During 1966-68 Jean collaborated with Ruth and two other specialists in an intensive study of Connecticut schools' approach to health and physical education. Their findings led to changes in the state's Elementary School programs and to the publication of a book, Teach Us What We Want to Know (New York: Mental Health Materials Center, 1969).
After completing that job and a one-year visiting professorship at Westminster College in Pennsylvania, Jean settled in Amherst in 1968. There she shared the Strong Street home with Ruth and Helen Curtis, Dean of Women at U. Mass. and Ruth's housemate since 1945. A few years later Helen married and moved to North Amherst, so Ruth and Jean finally were reunited with a house to themselves, completing the circle begun in Indiana, PA a half century earlier.
During their retirement years, the two, sometimes joined by Helen, found the energy to make a number of trips about the world. Following Ruth's death in 1989, Jean stayed at the Strong Street house for another year, finally concluding that it was too much to maintain. She then moved to an apartment in North Amherst, a few doors down from Helen, remaining there until 1993.
After a fall restricted her to a wheelchair, she moved to the Amherst Nursing Home where she lived for three years. She died there on December 10, 1996, a few months after celebrating her hundredth birthday. Her ashes were interred beside Ruth in the Totman family plot in Pine Grove Cemetery in Conway.
The Gertrude M. Lewis Papers document a majority of the work and life of an educator of the masses, a traveler of the world, and a woman of the twentieth century. Living for just over 100 years, Lewis was a witness to, and a participant in, the enormous amount of change that occurred between her birth in 1896 and her death in 1996. Documents pertaining to her work as an educator of both young students and veteran teachers show the changes within the theory and practice of pedagogy over time, over various geographic locales, and also highlight her role in that change. This collection also documents the numerous on-going side projects on which Lewis worked, for instance fostering creativity in schoolchildren, a biography of Franklin D. and Eleanor Roosevelt, and even her own original poetry and prose. In addition to records of her work as a teacher, other documents showcase her work as a student, such as academic transcripts, correspondence, and notably, her lengthy Ph.D. dissertation, entitled Problem Solving Opportunities in Fifth Grade Social Studies.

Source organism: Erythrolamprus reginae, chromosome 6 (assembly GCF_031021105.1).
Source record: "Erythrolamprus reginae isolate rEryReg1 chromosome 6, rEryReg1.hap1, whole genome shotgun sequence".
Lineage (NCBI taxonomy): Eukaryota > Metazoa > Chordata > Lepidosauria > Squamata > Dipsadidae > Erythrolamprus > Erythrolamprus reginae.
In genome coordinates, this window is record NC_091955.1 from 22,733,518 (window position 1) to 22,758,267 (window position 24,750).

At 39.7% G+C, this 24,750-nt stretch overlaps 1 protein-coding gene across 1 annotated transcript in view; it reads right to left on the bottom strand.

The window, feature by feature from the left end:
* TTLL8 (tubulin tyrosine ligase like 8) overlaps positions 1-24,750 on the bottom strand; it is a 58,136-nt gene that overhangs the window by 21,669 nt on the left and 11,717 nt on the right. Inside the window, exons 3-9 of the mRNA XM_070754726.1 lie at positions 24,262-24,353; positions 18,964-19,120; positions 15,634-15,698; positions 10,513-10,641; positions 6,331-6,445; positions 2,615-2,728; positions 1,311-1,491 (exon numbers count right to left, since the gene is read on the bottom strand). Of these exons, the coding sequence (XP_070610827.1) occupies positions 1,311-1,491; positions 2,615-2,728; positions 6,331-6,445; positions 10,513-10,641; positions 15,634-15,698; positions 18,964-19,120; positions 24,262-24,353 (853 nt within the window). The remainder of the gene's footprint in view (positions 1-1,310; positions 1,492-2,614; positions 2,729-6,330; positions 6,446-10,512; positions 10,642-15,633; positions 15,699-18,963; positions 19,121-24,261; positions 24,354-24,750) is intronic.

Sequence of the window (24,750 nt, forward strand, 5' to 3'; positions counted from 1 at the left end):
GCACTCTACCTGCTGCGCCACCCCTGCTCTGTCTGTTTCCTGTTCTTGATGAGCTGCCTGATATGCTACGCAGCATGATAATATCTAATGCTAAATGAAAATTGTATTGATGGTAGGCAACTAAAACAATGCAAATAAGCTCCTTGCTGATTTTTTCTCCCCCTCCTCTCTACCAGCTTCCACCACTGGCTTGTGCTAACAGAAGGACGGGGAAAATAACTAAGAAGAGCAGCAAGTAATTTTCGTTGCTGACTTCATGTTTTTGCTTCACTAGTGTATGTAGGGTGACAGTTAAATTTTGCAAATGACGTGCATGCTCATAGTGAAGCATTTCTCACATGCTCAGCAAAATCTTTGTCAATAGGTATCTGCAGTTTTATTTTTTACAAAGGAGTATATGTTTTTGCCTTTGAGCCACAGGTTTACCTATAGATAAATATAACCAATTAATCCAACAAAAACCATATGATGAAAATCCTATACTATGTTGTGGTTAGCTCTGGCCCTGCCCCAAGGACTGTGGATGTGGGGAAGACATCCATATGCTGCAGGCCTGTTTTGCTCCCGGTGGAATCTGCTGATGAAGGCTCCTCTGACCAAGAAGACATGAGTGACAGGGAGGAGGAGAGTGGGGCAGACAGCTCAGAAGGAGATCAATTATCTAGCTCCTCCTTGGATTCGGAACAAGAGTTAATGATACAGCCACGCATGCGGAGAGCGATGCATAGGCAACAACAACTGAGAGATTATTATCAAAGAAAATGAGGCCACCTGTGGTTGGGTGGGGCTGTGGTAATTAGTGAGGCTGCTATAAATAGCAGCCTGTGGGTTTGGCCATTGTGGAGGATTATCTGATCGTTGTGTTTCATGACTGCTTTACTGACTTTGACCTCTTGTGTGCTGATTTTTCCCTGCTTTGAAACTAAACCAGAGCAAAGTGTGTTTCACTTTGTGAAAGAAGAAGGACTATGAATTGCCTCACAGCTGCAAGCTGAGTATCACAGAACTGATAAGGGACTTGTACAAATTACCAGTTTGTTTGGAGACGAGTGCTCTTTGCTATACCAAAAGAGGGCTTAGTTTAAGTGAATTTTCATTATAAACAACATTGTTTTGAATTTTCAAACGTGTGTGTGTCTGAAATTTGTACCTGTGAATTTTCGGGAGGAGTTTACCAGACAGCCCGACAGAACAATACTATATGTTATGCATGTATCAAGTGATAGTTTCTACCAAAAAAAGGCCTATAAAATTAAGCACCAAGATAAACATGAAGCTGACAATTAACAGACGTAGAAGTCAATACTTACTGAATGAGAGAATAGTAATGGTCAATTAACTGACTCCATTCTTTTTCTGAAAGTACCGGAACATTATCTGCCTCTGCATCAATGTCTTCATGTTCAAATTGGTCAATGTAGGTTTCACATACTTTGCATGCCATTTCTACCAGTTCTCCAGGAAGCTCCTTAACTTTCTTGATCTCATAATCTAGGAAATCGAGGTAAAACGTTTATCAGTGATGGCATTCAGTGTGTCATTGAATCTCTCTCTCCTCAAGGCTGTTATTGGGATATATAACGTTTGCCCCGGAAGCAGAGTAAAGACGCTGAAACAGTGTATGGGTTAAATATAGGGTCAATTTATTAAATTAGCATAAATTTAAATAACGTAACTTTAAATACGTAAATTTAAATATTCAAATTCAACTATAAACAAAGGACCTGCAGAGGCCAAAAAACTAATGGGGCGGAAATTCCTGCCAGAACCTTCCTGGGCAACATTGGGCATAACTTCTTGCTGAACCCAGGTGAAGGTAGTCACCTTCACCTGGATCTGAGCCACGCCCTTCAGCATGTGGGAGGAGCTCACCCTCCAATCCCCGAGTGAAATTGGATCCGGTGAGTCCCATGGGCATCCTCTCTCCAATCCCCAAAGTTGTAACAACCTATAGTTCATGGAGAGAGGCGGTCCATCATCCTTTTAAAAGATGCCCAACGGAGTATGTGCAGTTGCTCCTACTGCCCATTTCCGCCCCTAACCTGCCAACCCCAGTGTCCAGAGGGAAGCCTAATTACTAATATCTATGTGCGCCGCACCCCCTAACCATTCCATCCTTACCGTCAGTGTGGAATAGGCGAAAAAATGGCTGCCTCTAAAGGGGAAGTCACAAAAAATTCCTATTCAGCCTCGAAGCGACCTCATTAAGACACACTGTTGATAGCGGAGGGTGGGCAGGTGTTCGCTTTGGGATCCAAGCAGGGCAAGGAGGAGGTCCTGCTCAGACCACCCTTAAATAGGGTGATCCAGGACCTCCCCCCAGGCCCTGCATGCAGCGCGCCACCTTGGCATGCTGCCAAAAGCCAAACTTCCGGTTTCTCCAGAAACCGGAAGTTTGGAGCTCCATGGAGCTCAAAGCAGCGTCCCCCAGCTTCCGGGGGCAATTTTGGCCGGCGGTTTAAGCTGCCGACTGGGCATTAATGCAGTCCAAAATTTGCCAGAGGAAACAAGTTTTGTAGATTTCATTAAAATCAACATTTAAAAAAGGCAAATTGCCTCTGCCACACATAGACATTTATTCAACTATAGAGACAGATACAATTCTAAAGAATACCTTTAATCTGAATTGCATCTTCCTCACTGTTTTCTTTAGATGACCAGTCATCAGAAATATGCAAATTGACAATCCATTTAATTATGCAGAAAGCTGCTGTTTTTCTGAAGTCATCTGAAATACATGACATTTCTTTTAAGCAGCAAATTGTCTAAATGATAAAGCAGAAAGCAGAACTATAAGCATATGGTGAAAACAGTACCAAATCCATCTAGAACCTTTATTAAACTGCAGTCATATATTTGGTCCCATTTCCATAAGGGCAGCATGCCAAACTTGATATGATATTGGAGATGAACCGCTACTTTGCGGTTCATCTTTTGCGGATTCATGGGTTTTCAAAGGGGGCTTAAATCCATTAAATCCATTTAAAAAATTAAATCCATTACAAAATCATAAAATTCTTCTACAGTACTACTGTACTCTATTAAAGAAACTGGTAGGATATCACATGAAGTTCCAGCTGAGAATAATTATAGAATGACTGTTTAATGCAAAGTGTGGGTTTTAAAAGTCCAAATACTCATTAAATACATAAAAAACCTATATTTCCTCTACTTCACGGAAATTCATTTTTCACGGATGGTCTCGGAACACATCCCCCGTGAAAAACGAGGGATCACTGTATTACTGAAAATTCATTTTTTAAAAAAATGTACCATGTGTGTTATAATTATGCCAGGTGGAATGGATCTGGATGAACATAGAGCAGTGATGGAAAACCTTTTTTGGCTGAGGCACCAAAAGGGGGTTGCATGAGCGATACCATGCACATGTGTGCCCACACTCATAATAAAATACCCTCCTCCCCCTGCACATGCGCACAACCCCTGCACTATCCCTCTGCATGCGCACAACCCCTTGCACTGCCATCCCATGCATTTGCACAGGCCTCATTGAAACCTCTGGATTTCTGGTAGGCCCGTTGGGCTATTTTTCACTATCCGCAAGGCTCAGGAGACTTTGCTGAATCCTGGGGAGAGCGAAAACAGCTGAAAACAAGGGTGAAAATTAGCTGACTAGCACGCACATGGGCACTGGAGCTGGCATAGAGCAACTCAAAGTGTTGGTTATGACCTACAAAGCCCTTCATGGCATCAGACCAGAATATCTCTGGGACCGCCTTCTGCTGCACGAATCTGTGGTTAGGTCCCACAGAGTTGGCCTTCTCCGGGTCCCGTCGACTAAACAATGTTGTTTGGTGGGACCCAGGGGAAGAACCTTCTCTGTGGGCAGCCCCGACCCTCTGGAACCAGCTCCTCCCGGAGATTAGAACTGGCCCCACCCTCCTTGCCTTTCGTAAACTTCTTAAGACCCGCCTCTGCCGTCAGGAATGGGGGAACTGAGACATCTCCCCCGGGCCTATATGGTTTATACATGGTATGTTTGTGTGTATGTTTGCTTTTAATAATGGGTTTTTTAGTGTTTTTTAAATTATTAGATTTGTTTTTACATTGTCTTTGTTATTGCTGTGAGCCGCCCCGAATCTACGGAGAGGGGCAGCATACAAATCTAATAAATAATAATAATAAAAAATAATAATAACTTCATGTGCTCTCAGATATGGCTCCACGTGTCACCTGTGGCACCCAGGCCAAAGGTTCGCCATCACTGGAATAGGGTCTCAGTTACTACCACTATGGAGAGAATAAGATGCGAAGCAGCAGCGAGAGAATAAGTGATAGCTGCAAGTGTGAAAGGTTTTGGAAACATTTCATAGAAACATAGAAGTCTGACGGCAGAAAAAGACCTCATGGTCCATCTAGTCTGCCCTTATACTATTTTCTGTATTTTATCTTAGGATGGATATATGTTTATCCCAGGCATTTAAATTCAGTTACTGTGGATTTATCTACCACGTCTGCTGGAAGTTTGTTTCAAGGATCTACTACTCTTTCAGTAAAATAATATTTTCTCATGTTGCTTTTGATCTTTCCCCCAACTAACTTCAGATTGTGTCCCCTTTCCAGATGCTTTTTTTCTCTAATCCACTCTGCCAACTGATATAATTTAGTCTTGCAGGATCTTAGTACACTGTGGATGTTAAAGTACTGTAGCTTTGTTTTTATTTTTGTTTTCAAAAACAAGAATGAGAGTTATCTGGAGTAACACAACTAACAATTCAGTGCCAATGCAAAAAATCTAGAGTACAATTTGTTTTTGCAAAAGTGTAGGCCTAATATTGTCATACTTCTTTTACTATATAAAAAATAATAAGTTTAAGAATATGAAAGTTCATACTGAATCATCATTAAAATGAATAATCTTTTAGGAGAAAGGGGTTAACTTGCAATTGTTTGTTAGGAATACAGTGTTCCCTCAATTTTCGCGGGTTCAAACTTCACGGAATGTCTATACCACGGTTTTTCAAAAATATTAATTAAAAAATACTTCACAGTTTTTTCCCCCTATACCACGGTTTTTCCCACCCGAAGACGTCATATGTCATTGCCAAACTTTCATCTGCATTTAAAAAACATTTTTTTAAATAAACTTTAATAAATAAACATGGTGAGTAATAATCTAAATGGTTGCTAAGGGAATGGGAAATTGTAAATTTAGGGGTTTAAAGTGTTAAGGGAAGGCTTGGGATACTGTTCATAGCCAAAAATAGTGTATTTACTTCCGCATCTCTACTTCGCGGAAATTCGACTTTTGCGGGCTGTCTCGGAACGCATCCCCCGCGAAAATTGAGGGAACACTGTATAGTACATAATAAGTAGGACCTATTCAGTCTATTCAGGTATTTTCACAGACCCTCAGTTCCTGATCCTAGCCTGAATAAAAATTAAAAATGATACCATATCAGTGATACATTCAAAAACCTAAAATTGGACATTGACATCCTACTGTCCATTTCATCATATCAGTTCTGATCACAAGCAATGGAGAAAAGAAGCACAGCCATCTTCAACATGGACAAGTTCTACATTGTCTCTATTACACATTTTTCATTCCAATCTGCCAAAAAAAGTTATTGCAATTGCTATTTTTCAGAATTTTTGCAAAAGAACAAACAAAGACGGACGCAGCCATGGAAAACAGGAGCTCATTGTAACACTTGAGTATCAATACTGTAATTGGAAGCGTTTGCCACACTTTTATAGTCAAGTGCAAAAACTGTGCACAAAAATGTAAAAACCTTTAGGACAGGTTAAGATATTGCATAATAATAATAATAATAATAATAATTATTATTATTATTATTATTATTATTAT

Lewis' cherished personal materials are another significant part of this collection. Honest and descriptive letters along with photographs and other mementos highlight her own experiences, her everlasting friendships, and her painful losses. Of particular note is the contribution to this collection by Conrad Totman, nephew of Ruth Totman. Lewis was an important figure in his life, and he in hers. So much so was their bond that Totman was asked to be the conservator of her estate in the winter of her life. Not solely the donator of these papers, Totman added significantly to the interpretation and organization of this collection. All of the documents found herein dated after Lewis' death pertain to Totman's efforts to sustain her legacy.
Acquired from Conrad D. Totman, 2005.
Lewis' 8mm film of Japanese schoolchildren, 1951, .
Processed by Alexander D. McKenzie, April 2006.
Cite as: Gertrude M. Lewis Papers (FS 096). Special Collections and University Archives, University of Massachusetts Amherst Libraries.